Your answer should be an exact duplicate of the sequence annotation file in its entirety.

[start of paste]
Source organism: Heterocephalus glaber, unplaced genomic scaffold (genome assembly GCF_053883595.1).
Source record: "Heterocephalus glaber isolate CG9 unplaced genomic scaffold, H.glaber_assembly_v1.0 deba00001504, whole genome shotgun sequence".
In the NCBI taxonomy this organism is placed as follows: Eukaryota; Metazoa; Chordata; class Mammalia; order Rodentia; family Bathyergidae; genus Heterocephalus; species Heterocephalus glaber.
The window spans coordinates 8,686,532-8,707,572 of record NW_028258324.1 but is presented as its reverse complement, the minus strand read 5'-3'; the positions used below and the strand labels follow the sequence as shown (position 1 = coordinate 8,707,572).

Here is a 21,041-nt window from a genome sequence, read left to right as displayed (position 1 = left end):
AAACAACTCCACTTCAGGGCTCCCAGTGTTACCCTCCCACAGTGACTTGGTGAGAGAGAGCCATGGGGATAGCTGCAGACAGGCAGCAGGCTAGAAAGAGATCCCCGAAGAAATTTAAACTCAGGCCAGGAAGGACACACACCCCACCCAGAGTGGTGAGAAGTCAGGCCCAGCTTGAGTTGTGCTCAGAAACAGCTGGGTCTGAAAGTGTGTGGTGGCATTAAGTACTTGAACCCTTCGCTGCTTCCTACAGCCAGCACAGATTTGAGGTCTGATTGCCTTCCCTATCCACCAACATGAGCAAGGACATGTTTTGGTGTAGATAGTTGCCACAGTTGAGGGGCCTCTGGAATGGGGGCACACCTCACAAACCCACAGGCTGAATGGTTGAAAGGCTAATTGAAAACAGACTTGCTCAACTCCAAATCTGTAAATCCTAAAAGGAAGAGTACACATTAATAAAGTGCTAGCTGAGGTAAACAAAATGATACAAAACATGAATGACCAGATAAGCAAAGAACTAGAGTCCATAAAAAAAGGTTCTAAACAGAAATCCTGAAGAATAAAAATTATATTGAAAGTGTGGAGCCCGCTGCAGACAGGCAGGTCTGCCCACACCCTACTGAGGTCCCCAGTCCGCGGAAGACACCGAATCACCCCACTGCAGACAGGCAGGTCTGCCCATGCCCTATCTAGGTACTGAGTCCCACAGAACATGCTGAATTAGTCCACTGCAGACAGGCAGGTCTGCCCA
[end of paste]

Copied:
Source organism: Heterocephalus glaber, unplaced genomic scaffold (genome assembly GCF_053883595.1).
Source record: "Heterocephalus glaber isolate CG9 unplaced genomic scaffold, H.glaber_assembly_v1.0 deba00001504, whole genome shotgun sequence".
In the NCBI taxonomy this organism is placed as follows: Eukaryota; Metazoa; Chordata; class Mammalia; order Rodentia; family Bathyergidae; genus Heterocephalus; species Heterocephalus glaber.
The window spans coordinates 8,686,532-8,707,572 of record NW_028258324.1 but is presented as its reverse complement, the minus strand read 5'-3'; the positions used below and the strand labels follow the sequence as shown (position 1 = coordinate 8,707,572).

Here is a 21,041-nt window from a genome sequence, read left to right as displayed (position 1 = left end):
AAACAACTCCACTTCAGGGCTCCCAGTGTTACCCTCCCACAGTGACTTGGTGAGAGAGAGCCATGGGGATAGCTGCAGACAGGCAGCAGGCTAGAAAGAGATCCCCGAAGAAATTTAAACTCAGGCCAGGAAGGACACACACCCCACCCAGAGTGGTGAGAAGTCAGGCCCAGCTTGAGTTGTGCTCAGAAACAGCTGGGTCTGAAAGTGTGTGGTGGCATTAAGTACTTGAACCCTTCGCTGCTTCCTACAGCCAGCACAGATTTGAGGTCTGATTGCCTTCCCTATCCACCAACATGAGCAAGGACATGTTTTGGTGTAGATAGTTGCCACAGTTGAGGGGCCTCTGGAATGGGGGCACACCTCACAAACCCACAGGCTGAATGGTTGAAAGGCTAATTGAAAACAGACTTGCTCAACTCCAAATCTGTAAATCCTAAAAGGAAGAGTACACATTAATAAAGTGCTAGCTGAGGTAAACAAAATGATACAAAACATGAATGACCAGATAAGCAAAGAACTAGAGTCCATAAAAAAAGGTTCTAAACAGAAATCCTGAAGAATAAAAATTATATTGAAAGTGTGGAGCCCGCTGCAGACAGGCAGGTCTGCCCACACCCTACTGAGGTCCCCAGTCCGCGGAAGACACCGAATCACCCCACTGCAGACAGGCAGGTCTGCCCATGCCCTATCTAGGTACTGAGTCCCACAGAACATGCTGAATTAGTCCACTGCAGACAGGCAGGTCTGCCCA